So how do you build an email list? There’s a lot of great advice out there, but it boils down to a few steps: Continue reading
Book Business, for example, gives a list of third party operators, which manage cultural attractions and park services. Books that provide educational value and fit the niche can be selected.
Bigger stores, such as Costco and Walmart, are harder to get into. New Shelves writes that they have limited shelf space, and books need to have a proven track record before being considered.
If you are trying to sell your book in a store, you will probably need to do an offset printing, instead of print on demand. Self Publishing Review explains the differences and the pros and cons. Typically, offset printing results in books that look higher quality, but you do have to store the books somewhere, and you will have to pay upfront.
One other thing to consider is creating a large print version of your book. Andrew Knighton wrote a how to on making large print books, which includes leaving in more white space, in addition to using a larger font size.
Last, just for fun, The Culture Trip created a list of 50 unique bookstores in every U.S. state. You can always approach one and see if they will sell your book!
Design and Words
- “9 simple but powerful UX writing tips for designers” on Medium: Make clear lists, scannable content, and links
- “Design words with data” on Medium: Use Google Trends, readability tests, and surveys
- Design Kit: Resources for human-centered design
- Timeline by Knight Lab: Easily create interactive timelines
- “JungleBook: Simple Kindle eBook Cover Analysis” on The Digital Reader
- “Free icons for product design” on Invision
- “Designing book covers in the browser” on Paged Media (demo)
Design Tutorials and Projects
- “How to make a Twitter header image” on Digital Trends
- “Artist Is Constructing a Parthenon Made out of Banned Books” on Electric Lit
- “A New Focus for Hardbound Books” on Hackernoon
- Web Design Museum
Tips and Tricks
- “How do you create a product people want to buy?” on Stacking the Bricks: Who do you serve, and what do they want?
- “Smart Jackets: Notes on Great Book Covers” on Publishers Weekly
- “Text Fonts: Book Design Choices Don’t End With The Cover…” on Saille Tales
- “Canva’s Ultimate Guide to Font Pairing” on Canva
- “‘Game of Thrones’ e-books make it easier to keep up with the action” on Engadget: An example of good design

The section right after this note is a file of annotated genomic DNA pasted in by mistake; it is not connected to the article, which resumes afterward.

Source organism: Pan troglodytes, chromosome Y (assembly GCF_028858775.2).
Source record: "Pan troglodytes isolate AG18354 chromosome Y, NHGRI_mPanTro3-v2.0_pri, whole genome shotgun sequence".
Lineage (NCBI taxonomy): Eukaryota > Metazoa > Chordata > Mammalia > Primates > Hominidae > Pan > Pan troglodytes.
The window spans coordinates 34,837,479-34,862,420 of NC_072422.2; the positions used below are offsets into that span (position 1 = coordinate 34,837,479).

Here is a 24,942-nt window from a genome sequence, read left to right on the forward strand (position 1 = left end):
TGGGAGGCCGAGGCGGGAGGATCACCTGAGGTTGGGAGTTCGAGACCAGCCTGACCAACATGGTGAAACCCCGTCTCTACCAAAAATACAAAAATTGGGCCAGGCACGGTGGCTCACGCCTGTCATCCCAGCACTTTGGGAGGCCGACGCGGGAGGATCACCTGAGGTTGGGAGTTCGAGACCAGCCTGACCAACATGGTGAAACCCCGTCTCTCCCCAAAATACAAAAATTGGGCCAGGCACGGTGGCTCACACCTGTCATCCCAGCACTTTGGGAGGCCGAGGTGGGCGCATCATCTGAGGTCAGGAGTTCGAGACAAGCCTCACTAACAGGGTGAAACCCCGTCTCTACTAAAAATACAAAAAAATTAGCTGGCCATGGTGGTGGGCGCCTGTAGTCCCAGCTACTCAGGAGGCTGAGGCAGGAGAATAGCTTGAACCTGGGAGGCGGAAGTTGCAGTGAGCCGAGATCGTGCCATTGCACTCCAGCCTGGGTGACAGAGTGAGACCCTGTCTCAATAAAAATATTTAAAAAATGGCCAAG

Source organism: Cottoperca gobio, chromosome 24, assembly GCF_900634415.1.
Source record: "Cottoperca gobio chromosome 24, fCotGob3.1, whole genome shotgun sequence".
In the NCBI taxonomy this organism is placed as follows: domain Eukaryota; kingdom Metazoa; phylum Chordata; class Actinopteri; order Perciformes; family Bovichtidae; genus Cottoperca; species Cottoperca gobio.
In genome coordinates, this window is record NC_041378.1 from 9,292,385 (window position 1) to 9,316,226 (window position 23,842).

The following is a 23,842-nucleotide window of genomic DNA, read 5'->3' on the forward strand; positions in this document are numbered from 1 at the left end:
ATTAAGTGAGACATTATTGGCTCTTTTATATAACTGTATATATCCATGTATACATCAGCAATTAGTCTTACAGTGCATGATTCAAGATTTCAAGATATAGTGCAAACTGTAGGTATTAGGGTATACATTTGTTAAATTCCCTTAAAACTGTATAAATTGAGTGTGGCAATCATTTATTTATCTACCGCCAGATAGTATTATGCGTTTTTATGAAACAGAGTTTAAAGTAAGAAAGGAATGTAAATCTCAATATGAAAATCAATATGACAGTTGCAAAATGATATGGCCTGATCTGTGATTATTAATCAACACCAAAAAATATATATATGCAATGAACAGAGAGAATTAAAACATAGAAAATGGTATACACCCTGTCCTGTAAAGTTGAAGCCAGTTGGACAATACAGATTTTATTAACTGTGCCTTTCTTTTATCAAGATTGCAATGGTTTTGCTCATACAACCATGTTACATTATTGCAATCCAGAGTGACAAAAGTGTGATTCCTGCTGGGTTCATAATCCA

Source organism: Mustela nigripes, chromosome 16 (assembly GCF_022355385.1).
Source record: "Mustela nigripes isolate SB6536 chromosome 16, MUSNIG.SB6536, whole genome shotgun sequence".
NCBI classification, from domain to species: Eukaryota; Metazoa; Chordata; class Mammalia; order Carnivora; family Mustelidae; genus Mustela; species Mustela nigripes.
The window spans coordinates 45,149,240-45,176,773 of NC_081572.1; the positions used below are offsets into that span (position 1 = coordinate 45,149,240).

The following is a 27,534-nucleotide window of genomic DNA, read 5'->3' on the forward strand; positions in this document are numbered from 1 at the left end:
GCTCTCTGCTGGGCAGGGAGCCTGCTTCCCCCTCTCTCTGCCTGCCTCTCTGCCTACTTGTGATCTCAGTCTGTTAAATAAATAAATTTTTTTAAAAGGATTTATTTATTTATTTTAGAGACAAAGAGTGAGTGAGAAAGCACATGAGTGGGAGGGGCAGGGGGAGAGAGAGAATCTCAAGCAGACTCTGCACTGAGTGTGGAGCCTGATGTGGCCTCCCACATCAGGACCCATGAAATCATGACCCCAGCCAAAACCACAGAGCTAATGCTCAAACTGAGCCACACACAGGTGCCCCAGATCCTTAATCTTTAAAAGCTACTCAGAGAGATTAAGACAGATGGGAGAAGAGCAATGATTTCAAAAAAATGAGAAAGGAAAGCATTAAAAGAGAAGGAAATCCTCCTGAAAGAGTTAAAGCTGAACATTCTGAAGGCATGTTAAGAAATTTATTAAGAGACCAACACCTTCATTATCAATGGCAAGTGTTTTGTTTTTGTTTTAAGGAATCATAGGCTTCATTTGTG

- “Here’s How Indexing Could Evolve with Ebooks” on Digital Book World
- “UX Designers: Here are the 56 Best Websites To Learn Something New” on UX Planet
By Katherine Lane
It has become more convenient today to give people a lasting impression about you on social media through the different online platforms–that is, depending on what you are into. Facebook is not the only one that offers the opportunity for Internet marketing. Using another platform like YouTube, for instance, can become a helpful business strategy to generate online traffic. Continue reading
You decided to put your thoughts to paper and have a manuscript that you deem worthy of publication. However, you do not want to pay a company to use expensive and proprietary software to make your book stand out among the rest of the books on a book store shelf or on Amazon. Here are 5 do-it-yourself design tricks that will save you money. Continue reading
Instagram is a great tool you can use to connect to your audience. You can post videos and images, find new people with hashtags, and more.
The Creative Penn shares 10 helpful tips on how to use Instagram as an author and grow your following. It also walks you through how to set up your own account, if you don’t already have one. Some ideas of what authors can post include poems, displayed as a image, cover reveals, images of what inspire you, Grammar memes, quotes, and events. To grow your following, the post recommends choosing a regular posting schedule, cross promoting, creating themes, sharing other people’s posts, and including faces in some of your images. Continue reading
Adobe Photoshop is a powerful, flexible tool that allows you to create great art and graphics. Read on for how to learn more about taking advantage of all of Adobe Photoshop’s features.
By Brenda Barron
Photoshop gives you the tools to accomplish some amazing image editing techniques without having specialist knowledge, so think what you could achieve with a few handy tutorials to help increase your abilities.
101 Photoshop Tutorials is a handy resource that aims to fill any of those gaps in your knowledge and give you the confidence and know-how to create some awesome images once you know how to use the tool gallery, get to grips with grids and guidelines, create actions in Photoshop, plus many other features and tools aimed at helping you create a professional and creative image.